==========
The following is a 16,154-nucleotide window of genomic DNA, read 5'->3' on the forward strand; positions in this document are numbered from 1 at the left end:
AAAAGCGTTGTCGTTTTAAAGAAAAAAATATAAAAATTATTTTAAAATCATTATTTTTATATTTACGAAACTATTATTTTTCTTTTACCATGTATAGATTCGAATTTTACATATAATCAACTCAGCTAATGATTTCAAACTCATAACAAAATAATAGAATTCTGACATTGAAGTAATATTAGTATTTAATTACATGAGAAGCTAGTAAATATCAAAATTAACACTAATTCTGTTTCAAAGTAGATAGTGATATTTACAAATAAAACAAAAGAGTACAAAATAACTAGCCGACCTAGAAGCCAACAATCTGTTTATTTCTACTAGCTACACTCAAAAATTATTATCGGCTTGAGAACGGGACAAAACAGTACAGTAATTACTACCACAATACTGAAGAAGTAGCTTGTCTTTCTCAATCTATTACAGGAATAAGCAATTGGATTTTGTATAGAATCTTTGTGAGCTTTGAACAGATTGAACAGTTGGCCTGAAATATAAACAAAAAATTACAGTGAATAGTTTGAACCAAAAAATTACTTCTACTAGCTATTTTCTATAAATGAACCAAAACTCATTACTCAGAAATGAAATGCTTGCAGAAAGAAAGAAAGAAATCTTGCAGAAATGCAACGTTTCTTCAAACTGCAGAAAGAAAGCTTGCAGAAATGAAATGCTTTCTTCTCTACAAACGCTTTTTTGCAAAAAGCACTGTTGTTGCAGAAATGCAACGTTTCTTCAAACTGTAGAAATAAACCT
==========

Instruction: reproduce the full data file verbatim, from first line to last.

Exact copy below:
The following is a 16,154-nucleotide window of genomic DNA, read 5'->3' on the forward strand; positions in this document are numbered from 1 at the left end:
AAAAGCGTTGTCGTTTTAAAGAAAAAAATATAAAAATTATTTTAAAATCATTATTTTTATATTTACGAAACTATTATTTTTCTTTTACCATGTATAGATTCGAATTTTACATATAATCAACTCAGCTAATGATTTCAAACTCATAACAAAATAATAGAATTCTGACATTGAAGTAATATTAGTATTTAATTACATGAGAAGCTAGTAAATATCAAAATTAACACTAATTCTGTTTCAAAGTAGATAGTGATATTTACAAATAAAACAAAAGAGTACAAAATAACTAGCCGACCTAGAAGCCAACAATCTGTTTATTTCTACTAGCTACACTCAAAAATTATTATCGGCTTGAGAACGGGACAAAACAGTACAGTAATTACTACCACAATACTGAAGAAGTAGCTTGTCTTTCTCAATCTATTACAGGAATAAGCAATTGGATTTTGTATAGAATCTTTGTGAGCTTTGAACAGATTGAACAGTTGGCCTGAAATATAAACAAAAAATTACAGTGAATAGTTTGAACCAAAAAATTACTTCTACTAGCTATTTTCTATAAATGAACCAAAACTCATTACTCAGAAATGAAATGCTTGCAGAAAGAAAGAAAGAAATCTTGCAGAAATGCAACGTTTCTTCAAACTGCAGAAAGAAAGCTTGCAGAAATGAAATGCTTTCTTCTCTACAAACGCTTTTTTGCAAAAAGCACTGTTGTTGCAGAAATGCAACGTTTCTTCAAACTGTAGAAATAAACCT